Saudi Arabia ranks second globally for digital government services

June 16, 2021

RIYADH — Driven by a comprehensive digital transformation road map and COVID-19 response strategy, the government of the Kingdom of Saudi Arabia (KSA) has attained its latest digitization accomplishment, ranking second globally for the provision of digital services and subsequent adoption according to Boston Consulting Group’s (BCG) new study released recently, titled ‘Digital Government in the GCC: Accelerating Citizen Trust’. This research is also inspired by BCG and Salesforce’s research to understand what customers expect from governments, titled ‘The Trust Imperative’.

As part of their respective efforts to remain at the forefront of emerging technologies’ adoption, governments across the GCC have prioritized increased digital services quality and expansion in recent times. Action in this direction aligns with their overarching objective of elevating efficiency, leveraging new digital delivery frameworks, utilizing citizen insights, and providing the population with newfound convenience and flexibility.

BCG’s study shows that the level of satisfaction of digital government services in Saudi Arabia is high, with a net satisfaction score of 76 percent, in comparison to the averages of developed countries (64 percent) and developing countries (58 percent). Additionally, the digital service offering in Saudi Arabia has been met with a positive response, with the Kingdom’s citizens placed highly in terms of frequency of access. In total, 70 percent of Saudi respondents revealed they use digital government once per week minimum, 23 percent above the global average.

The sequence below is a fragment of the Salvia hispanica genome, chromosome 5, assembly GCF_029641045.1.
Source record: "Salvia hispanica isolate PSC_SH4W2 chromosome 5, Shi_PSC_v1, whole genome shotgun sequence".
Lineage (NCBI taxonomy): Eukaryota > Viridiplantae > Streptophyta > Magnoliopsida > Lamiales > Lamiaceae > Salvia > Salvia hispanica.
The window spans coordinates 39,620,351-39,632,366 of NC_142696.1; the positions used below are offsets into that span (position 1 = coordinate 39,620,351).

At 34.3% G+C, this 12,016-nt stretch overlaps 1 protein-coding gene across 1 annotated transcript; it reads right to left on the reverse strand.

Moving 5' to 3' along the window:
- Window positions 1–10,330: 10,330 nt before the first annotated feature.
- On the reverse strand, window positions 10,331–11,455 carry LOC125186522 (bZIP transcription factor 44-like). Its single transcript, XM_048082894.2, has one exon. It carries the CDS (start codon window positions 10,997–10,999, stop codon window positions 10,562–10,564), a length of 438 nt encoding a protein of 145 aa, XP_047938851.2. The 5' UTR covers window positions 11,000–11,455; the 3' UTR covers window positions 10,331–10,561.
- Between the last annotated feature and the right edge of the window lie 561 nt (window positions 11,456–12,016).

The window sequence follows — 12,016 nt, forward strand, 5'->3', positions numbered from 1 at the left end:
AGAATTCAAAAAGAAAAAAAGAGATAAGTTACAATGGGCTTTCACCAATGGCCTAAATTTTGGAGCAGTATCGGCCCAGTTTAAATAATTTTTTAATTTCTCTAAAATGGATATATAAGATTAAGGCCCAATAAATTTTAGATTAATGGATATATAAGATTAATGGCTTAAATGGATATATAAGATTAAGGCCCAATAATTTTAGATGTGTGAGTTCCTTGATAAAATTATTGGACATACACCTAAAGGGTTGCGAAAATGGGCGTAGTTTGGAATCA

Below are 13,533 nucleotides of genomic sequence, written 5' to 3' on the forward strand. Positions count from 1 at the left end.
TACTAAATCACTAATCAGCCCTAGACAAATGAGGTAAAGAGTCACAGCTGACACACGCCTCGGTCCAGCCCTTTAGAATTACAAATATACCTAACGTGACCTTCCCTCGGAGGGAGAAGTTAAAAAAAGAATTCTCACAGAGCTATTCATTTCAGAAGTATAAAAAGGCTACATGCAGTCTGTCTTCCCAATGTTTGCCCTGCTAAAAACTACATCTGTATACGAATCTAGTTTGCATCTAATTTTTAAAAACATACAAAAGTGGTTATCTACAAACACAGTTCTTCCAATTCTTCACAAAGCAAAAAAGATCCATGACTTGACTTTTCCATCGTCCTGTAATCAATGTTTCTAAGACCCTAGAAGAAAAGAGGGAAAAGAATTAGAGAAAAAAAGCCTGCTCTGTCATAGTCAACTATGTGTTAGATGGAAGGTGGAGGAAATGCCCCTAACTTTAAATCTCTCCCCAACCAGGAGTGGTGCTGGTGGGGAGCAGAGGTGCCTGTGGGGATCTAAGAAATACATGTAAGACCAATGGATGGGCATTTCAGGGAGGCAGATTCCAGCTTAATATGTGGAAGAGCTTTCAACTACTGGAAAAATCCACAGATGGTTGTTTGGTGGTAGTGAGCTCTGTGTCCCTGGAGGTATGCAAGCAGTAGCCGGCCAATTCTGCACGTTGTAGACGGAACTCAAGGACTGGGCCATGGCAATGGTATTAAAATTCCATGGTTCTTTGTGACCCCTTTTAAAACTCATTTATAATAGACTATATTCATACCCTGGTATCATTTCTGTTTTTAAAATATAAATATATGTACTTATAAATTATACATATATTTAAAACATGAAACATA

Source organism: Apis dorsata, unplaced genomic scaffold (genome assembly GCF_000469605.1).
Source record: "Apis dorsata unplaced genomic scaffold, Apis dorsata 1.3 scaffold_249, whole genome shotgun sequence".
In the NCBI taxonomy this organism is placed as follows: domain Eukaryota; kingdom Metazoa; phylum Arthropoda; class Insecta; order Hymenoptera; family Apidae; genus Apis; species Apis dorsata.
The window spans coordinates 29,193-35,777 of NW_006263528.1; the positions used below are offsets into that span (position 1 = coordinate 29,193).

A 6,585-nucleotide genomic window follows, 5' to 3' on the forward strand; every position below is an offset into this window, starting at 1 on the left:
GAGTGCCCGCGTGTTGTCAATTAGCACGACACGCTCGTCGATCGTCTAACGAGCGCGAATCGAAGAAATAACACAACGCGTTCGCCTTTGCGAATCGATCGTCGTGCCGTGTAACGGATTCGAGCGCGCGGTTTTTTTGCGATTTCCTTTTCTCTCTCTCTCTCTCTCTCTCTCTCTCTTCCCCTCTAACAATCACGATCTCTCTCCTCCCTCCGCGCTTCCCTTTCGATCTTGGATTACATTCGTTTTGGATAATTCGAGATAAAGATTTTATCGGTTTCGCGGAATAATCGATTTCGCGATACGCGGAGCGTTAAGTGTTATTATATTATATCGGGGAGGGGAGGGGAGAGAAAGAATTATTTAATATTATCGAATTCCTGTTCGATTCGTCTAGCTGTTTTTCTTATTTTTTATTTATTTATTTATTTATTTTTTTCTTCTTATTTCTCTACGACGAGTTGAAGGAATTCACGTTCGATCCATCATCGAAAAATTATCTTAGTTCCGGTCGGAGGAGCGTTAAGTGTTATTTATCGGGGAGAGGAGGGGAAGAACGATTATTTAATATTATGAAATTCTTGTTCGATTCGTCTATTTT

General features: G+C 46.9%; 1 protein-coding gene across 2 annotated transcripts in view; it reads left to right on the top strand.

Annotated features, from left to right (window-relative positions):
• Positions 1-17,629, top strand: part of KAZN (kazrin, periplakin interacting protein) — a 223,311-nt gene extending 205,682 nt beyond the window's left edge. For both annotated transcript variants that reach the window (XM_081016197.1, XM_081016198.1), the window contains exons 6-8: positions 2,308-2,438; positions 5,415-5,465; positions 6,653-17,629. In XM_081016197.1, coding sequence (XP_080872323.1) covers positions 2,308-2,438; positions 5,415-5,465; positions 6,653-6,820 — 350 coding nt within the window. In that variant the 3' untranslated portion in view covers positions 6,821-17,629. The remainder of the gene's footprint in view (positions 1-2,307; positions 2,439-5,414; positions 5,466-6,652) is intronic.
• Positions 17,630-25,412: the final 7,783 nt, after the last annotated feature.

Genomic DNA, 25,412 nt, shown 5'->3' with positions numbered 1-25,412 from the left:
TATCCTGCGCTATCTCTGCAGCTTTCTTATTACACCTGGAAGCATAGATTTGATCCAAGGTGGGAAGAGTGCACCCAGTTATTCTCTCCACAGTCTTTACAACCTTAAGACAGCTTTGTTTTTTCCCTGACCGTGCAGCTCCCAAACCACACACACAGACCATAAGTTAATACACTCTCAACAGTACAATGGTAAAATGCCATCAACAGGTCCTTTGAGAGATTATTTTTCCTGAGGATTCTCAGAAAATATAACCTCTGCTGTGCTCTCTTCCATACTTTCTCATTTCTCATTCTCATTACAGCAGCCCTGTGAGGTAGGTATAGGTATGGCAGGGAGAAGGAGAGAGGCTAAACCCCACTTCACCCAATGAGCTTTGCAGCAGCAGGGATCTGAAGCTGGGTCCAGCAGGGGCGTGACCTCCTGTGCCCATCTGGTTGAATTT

“The disruption caused by COVID-19 has been well documented, and it is abundantly clear that pandemic repercussions have emphasized the vitality of digital government services during this period,” said Rami Riad Mourtada, partner and associate director, BCG.

“As such, acquiring digital services capabilities while solidifying their appeal and popularity has become a post-crisis imperative. Saudi Arabia has reacted extremely proactively in this regard, as reflected through these statistics. The country’s leadership has succeeded in its efforts to scale new and enhanced services and ultimately protect and improve the health, livelihoods, and overall well-being of its citizens.”

The scope and variety of digital government services expanded rapidly following the outbreak, with COVID-19 awareness, testing, tracing, information coverage, quarantine compliance, volunteer coordination, and financial support offerings all emerging through online government portals. This applies to the GCC in particular, where governments were central to the availability and delivery of numerous social and healthcare services.

In terms of Saudi Arabia, the Ministry of Health’s Tawakkalna contact tracing app has provided real-time nationwide infection updates, movement permits, risk assessments, and the opportunity to report potential cases, while the Ministry of Education has allocated digital tools and materials to support remote learning.